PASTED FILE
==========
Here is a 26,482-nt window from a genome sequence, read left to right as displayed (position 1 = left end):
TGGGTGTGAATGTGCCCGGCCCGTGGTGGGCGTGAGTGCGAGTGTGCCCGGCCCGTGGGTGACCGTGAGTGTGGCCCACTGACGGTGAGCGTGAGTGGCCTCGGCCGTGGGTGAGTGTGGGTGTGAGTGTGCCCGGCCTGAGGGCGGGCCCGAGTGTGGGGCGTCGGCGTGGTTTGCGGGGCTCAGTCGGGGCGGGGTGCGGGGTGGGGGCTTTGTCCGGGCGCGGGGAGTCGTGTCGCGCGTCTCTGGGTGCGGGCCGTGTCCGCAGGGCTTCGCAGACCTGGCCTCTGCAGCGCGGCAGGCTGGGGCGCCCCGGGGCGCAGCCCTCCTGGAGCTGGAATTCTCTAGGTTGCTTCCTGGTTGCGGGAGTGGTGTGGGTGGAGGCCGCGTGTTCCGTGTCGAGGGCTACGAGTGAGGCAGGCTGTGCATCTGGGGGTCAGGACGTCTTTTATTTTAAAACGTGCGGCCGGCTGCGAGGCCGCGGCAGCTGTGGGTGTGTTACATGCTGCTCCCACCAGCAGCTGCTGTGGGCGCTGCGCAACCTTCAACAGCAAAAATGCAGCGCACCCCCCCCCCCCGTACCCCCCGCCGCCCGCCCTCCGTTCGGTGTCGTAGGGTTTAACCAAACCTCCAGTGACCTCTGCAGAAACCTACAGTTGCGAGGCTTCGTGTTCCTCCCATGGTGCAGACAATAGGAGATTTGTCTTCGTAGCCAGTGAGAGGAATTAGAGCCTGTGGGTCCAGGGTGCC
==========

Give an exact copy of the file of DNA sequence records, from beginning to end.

Here is a 26,482-nt window from a genome sequence, read left to right as displayed (position 1 = left end):
TGGGTGTGAATGTGCCCGGCCCGTGGTGGGCGTGAGTGCGAGTGTGCCCGGCCCGTGGGTGACCGTGAGTGTGGCCCACTGACGGTGAGCGTGAGTGGCCTCGGCCGTGGGTGAGTGTGGGTGTGAGTGTGCCCGGCCTGAGGGCGGGCCCGAGTGTGGGGCGTCGGCGTGGTTTGCGGGGCTCAGTCGGGGCGGGGTGCGGGGTGGGGGCTTTGTCCGGGCGCGGGGAGTCGTGTCGCGCGTCTCTGGGTGCGGGCCGTGTCCGCAGGGCTTCGCAGACCTGGCCTCTGCAGCGCGGCAGGCTGGGGCGCCCCGGGGCGCAGCCCTCCTGGAGCTGGAATTCTCTAGGTTGCTTCCTGGTTGCGGGAGTGGTGTGGGTGGAGGCCGCGTGTTCCGTGTCGAGGGCTACGAGTGAGGCAGGCTGTGCATCTGGGGGTCAGGACGTCTTTTATTTTAAAACGTGCGGCCGGCTGCGAGGCCGCGGCAGCTGTGGGTGTGTTACATGCTGCTCCCACCAGCAGCTGCTGTGGGCGCTGCGCAACCTTCAACAGCAAAAATGCAGCGCACCCCCCCCCCCCGTACCCCCCGCCGCCCGCCCTCCGTTCGGTGTCGTAGGGTTTAACCAAACCTCCAGTGACCTCTGCAGAAACCTACAGTTGCGAGGCTTCGTGTTCCTCCCATGGTGCAGACAATAGGAGATTTGTCTTCGTAGCCAGTGAGAGGAATTAGAGCCTGTGGGTCCAGGGTGCC